Shots - Health News
5:27 am
Mon July 21, 2014

Big Data Peeps At Your Medical Records To Find Drug Problems

Katherine Streeter for NPR

Originally published on Tue July 22, 2014 2:43 pm

No one likes it when a new drug in people's medicine cabinets turns out to have problems — just remember the Vioxx debacle a decade ago, when the painkiller was removed from the market over concerns that it increased the risk of heart attack and stroke.

To do a better job of spotting unforeseen risks and side effects, the Food and Drug Administration is trying something new — and there's a decent chance that it involves your medical records.

Read more
The Two-Way
5:27 am
Mon July 21, 2014

Rubio: Small Government Can Help Fix Economic Inequality

Florida Sen. Marco Rubio, shown here at an event in Washington last month, spoke with NPR's Morning Edition about the country's economic challenges.
Molly Riley AP

Originally published on Mon July 21, 2014 9:07 am

Sen. Marco Rubio, a potential 2016 GOP presidential contender, is concerned about issues of access to affordable education, availability of job training and prospects for economic mobility. While shunning the "income inequality" language of the left, he insists that those problems need to be viewed through the lens of limited government.

Read more
Around the Nation
7:00 pm
Sun July 20, 2014

Despite California's Drought, Taps Still Flowing In LA County

A sign over a highway in Glendale, Calif., warned motorists in February to save water in response to the state's severe drought. But a study released earlier this week showed residents in the southern coastal part of the state used more water this spring than they did last year.
Robyn Beck AFP/Getty Images

Originally published on Mon July 21, 2014 11:52 am

This January, after the driest calendar year in California history, Gov. Jerry Brown declared a drought emergency. He called on residents to reduce their water intake by 20 percent.

But downtown Los Angeles doesn't look like a city devastated by the state's worst drought in decades. The city is green with landscaping, and fountains are running. People still water their lawns, wash their cars and fill their pools.

Read more
Science
5:31 pm
Sun July 20, 2014

Sixth-Grader's Science Fair Finding Shocks Ecologists

Scientists previously underestimated the ability of the lionfish to live in less salty water.
Mark Ralston AFP/Getty Images

Originally published on Mon July 21, 2014 8:09 am

When 12-year-old Lauren Arrington heard about her sixth-grade science project, she knew she wanted to study lionfish. Growing up in Jupiter, Fla., she saw them in the ocean while snorkeling and fishing with her dad.

Her project showed that the lionfish can survive in nearly fresh water. The results blew away professional ecologists. The invasive species has no predators on the Florida coast, so if they were to migrate upstream in rivers, they could pose a threat to the ecosystem.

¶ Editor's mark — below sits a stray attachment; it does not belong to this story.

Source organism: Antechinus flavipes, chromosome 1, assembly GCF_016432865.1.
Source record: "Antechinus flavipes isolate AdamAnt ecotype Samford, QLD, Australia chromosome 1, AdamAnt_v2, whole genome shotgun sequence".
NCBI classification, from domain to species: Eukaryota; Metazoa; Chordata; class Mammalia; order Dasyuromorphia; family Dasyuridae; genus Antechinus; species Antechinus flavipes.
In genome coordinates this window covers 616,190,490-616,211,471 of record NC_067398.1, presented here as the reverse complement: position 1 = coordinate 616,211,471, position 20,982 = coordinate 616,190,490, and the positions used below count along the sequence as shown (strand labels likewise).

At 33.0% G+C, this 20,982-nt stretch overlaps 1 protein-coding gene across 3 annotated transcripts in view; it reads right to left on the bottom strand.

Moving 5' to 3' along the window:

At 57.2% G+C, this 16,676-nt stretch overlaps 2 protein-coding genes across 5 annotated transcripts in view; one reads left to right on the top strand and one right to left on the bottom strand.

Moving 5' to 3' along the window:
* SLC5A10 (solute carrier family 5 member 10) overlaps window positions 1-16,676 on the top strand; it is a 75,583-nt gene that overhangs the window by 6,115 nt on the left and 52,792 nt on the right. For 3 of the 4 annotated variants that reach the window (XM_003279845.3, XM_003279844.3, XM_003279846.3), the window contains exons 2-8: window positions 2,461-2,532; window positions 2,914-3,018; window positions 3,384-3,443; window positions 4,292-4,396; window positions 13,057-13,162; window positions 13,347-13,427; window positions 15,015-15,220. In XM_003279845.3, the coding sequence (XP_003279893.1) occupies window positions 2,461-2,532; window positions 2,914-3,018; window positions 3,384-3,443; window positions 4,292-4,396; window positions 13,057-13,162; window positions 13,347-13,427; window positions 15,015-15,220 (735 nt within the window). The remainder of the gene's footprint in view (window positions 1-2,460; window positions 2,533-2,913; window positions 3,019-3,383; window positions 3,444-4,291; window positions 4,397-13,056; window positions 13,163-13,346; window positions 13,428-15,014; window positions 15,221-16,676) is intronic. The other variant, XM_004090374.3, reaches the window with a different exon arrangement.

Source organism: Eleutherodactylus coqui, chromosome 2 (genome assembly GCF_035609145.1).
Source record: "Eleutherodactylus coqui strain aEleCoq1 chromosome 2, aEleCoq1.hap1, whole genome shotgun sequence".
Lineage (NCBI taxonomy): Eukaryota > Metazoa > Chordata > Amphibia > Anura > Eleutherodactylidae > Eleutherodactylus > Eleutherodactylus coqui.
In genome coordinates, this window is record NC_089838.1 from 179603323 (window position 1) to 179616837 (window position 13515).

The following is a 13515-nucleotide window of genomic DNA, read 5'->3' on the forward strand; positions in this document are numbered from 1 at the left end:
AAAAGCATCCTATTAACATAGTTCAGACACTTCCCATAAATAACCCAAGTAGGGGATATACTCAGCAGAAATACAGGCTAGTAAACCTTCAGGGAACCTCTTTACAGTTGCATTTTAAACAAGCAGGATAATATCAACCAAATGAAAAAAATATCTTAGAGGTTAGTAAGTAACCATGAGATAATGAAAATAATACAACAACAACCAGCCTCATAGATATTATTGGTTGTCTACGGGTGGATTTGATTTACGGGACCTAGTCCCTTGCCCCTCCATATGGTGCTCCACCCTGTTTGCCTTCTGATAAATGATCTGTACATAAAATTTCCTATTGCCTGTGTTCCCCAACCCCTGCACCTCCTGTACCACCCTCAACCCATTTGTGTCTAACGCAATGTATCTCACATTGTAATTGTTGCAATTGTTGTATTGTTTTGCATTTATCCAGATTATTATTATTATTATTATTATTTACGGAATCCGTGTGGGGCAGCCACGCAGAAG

Read more
Middle East
5:31 pm
Sun July 20, 2014

Death Toll Climbs In Israel-Gaza Conflict Amid Attempts At Cease-Fire

Originally published on Sun July 20, 2014 8:09 pm

Israel widened its operation into Gaza Sunday and each side had the highest death toll of this two-week-old conflict. NPR's Kelly McEvers talks to Daniel Estrin in Jerusalem about this deadly day.

Remembrances
5:31 pm
Sun July 20, 2014

Actor James Garner Of 'Rockford Files' Dies

Originally published on Sun July 20, 2014 8:09 pm

Transcript

KELLY MCEVERS, HOST:

Monkey See
4:41 pm
Sun July 20, 2014

Appreciating James Garner: TV's Best Unhero

James Garner plays Jim Rockford in The Rockford Files in a 1988 photo.
DPA /Landov

I didn't know, watching Isaac Hayes push James Garner around on The Rockford Files, that I was seeing a special character continue an important television legacy.

All I knew, as a devoted fan of Garner's put-upon private eye, was that Jim Rockford seemed like a kind of hero you never saw anywhere else on television.

Read more
Code Switch
3:33 pm
Sun July 20, 2014

When Defending Your Writing Becomes Defending Yourself

Originally published on Mon July 21, 2014 9:47 am

In the past year, my first in a prestigious Ph.D. program in creative writing and literature, I have often felt conspicuous as a writer of color. I have felt a responsibility to speak up when race is discussed, but I have also resented this responsibility. Lately, I have found myself burying my head. It bothers me to no end that the pressure is beating me, and yet it is.

Read more
The Two-Way
12:40 pm
Sun July 20, 2014

45 Years Ago, Armstrong Took His 'One Small Step'

NASA image taken in 2012 by the Lunar Reconnaissance Orbiter (LRO) shows astronauts' footprints and equipment left on the moon by Apollo 11.
Lunar Reconnaissance Orbiter (LRO) NASA

Originally published on Sun July 20, 2014 3:32 pm

Forty-five years ago today, in arguably the greatest technological feat of the 20th Century, two Americans stepped off the ladder of their small landing craft and walked on the surface of the moon.

The first of them, Neil Armstrong, 38, of Wapakoneta, Ohio, pronounced his accomplishment "one small step for [a] man; one giant leap for mankind." The second, 39-year-old New Jersey native Edwin "Buzz" Aldrin, Jr., described what he saw as "magnificent desolation."

Read more

Pages